Indian Trail Improvement District Administrator Tanya Quickel submitted a letter of resignation Monday after months of strife with members of the ITID Board of Supervisors.
The tersely worded letter simply stated, “This letter serves as a notice of termination of the district administrator’s contract pursuant to Section XIII C. The 60-day notice of termination will end on Aug. 9, 2013 unless the district elects an earlier date.”
Recently elected Supervisor Gary Dunkley, who has called for a forensic audit of the district’s books, said Tuesday that he had just learned of Quickel’s resignation.
“I would have to do more research before I make a comment,” Dunkley said. “There’s no rhyme or reason for this. It was unexpected. She was a good administrator. The only thing I question is the timing because we’re about to have a forensic audit.”
Supervisor Michelle Damone, who urged Quickel’s hiring in 2010 after a succession of short-lived administrators who were deemed unsatisfactory, pointed out that the district has had flawless audits in the past two years since Quickel look over.
“It is a disservice to the taxpayers of the Indian Trail Improvement District,” Damone said. “Tanya is highly talented, highly qualified, and has done some wonderful things for the district and its residents.”
Damone said Quickel’s departure follows a long line of changes to administrative staff since the new board majority — made up of President Jennifer Hager, Vice President Carol Jacobs and Dunkley — took over. Those departures include former Operations & Maintenance Director Tony Las Casas and former Finance Director Emily Poundstone. The board majority recently replaced its engineering contractor, Engenuity Group, and has indicated it is considering replacing its legal firm, Caldwell & Pacetti.
“Her resignation letter is short, but since last year’s election, the meetings have been on sensitive topics, and honestly, they’ve been insulting to the administration staff, specifically when the board voted to pursue a forensic audit when the regular audit doesn’t show any significant discrepancies,” Damone said.
She also pointed out that at the beginning of the year, the board majority, led by Jacobs, tried to renegotiate Quickel’s contract to give her less responsibility, which she refused. Quickel offered instead to leave under a settlement agreement, which did not get majority approval of the board.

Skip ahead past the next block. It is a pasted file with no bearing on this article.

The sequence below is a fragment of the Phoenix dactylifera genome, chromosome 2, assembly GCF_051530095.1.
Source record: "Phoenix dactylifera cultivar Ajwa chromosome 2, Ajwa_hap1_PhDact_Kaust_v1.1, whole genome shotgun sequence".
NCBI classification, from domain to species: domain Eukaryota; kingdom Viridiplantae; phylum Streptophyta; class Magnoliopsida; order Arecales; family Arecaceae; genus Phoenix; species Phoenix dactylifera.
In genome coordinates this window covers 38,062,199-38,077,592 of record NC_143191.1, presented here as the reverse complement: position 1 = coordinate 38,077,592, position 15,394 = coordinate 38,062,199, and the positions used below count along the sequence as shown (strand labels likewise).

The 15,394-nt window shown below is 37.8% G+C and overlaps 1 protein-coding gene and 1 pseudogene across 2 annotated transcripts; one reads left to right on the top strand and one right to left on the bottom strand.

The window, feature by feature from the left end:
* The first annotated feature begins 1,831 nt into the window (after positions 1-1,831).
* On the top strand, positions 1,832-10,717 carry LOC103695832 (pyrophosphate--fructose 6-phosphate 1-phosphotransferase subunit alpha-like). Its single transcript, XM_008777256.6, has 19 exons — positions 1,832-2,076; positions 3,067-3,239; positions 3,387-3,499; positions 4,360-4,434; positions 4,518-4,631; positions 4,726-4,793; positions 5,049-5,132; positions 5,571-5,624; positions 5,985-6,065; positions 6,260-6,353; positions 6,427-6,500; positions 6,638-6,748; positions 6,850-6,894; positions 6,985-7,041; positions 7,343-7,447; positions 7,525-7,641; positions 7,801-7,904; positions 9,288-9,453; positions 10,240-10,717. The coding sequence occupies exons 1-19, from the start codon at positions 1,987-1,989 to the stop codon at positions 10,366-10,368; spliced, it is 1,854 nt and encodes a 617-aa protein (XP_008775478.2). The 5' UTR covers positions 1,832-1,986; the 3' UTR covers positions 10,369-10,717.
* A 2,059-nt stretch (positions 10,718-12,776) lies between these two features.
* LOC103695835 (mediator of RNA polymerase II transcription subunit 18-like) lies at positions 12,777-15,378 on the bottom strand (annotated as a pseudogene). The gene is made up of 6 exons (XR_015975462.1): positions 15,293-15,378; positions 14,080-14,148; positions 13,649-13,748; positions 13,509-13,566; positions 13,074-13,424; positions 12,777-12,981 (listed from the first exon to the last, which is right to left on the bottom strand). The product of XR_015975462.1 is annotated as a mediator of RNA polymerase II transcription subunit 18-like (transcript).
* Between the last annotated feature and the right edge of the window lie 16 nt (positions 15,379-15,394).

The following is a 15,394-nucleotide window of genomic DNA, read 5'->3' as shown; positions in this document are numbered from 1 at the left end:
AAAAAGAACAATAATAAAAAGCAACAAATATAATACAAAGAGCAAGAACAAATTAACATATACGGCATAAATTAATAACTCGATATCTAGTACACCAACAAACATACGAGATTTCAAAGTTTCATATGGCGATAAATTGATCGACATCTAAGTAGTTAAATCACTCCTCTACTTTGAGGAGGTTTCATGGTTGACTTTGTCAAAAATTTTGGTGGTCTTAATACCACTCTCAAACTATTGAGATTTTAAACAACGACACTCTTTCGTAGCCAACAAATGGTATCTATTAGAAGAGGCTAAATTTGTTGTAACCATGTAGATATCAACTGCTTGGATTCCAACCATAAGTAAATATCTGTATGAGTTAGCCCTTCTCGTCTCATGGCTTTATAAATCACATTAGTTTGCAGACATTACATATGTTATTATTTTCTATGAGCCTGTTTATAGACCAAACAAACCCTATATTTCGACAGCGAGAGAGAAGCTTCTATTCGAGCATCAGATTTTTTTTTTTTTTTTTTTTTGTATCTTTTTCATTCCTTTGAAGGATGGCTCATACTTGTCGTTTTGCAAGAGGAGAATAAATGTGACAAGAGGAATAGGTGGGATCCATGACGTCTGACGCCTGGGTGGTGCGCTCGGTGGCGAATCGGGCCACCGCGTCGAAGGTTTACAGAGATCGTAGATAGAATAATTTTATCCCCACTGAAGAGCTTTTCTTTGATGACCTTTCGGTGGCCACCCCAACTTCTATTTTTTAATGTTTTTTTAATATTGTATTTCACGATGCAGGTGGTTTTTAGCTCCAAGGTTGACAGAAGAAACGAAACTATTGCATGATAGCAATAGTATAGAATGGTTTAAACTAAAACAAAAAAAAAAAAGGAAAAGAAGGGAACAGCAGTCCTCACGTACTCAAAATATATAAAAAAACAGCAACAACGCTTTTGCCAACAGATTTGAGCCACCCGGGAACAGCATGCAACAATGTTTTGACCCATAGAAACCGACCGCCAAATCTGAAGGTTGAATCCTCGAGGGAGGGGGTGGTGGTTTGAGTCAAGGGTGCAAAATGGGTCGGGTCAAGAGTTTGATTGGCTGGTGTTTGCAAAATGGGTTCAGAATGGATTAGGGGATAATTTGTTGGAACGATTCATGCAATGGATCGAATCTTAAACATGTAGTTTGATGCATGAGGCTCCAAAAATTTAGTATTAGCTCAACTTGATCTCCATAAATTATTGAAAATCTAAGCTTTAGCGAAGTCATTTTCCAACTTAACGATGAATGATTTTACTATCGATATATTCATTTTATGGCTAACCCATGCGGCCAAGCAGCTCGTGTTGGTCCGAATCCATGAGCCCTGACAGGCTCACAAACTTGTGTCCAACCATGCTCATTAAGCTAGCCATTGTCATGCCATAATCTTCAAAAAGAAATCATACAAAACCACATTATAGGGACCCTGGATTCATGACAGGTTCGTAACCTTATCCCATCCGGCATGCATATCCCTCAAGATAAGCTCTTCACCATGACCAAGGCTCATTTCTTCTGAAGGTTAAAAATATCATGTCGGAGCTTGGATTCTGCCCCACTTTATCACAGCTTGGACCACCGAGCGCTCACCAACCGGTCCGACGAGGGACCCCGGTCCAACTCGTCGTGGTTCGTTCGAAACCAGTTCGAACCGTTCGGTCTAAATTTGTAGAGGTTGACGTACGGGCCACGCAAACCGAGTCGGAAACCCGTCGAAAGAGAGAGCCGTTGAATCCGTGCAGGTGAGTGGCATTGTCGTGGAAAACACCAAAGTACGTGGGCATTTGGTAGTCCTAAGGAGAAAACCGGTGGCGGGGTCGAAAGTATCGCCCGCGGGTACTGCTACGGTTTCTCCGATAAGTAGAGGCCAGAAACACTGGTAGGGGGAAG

“Ms. Quickel made an effort to remain at the district, but it has just become a hostile environment for her to work in,” Damone said, adding, “It took a lot to get a district administrator of her caliber. It’s going to take a while to regain that opportunity again.”
Hager said she is trying to call a special meeting to address Quickel’s resignation.
“I assume we’re going to be back to the point where we were if she had agreed to termination in January,” Hager told the Town-Crier on Tuesday. “I need to get consensus from the board as to whether they want to keep her through what she agreed to, which is 60 days, I think that’s Aug. 9, or sooner. It’s the board’s decision. I’m assuming we’re going to come to some sort of consensus after we’re able to discuss it openly. I’m still scheduling a date [for the meeting].”
Quickel said that under the terms of the contract, she does not anticipate a settlement agreement.
In a prepared statement, she wrote that since coming to ITID, the challenge has been to accomplish the board’s goals and objectives, incorporating modern technology and solid, proven procedures wherever possible, while re-establishing ITID’s strong reputation of professionalism and teamwork.
“It was an honor to work with the great staff here and the majority of the board, including former Supervisor Carlos Enriquez,” she wrote. “It is also critical that we addressed ethical concerns and produced two years of annual audits resulting in no management letter comments.”
She pointed out that the district was able to receive reimbursements of $1.7 million for Tropical Storm Isaac expenditures, as well as $4 million in the state budget for the new J.W. Corbett Wildlife Management Area levee system.
“My term with staff includes years of fiscally responsible budgets that include appropriate capital projects, funding plans, assessment decreases and sound procedures,” she wrote.
Quickel pointed to accomplishments such as the completion of agreements worked on for more than 10 years that resulted in the construction of the new Acreage library, and a phased program for completion of the Acreage Community Park southern expansion. The district also doubled the number of quarter-mile roads that are improved each year, and she noted that ITID has been awarded $200,000 worth of grants to date with $900,000 anticipated for 2014.
Quickel added that decades of water problems in The Acreage could be addressed if ITID stands behind the L-8 Pilot Pump Project, which was proposed by West Palm Beach representatives and former ITID engineering firm Engenuity Group. The project, rejected by the board earlier this year, would permanently establish secondary isolation for the Corbett area by building a permanent pump station at the L and M canals, if the board would reconsider the revised proposal, she said.
“I extend best wishes to the board in their future endeavors and appreciation for the work accomplished since December 2009,” Quickel wrote. “I also thank the staff for the honor of working with these tremendously dedicated employees who are truly the backbone of the district.”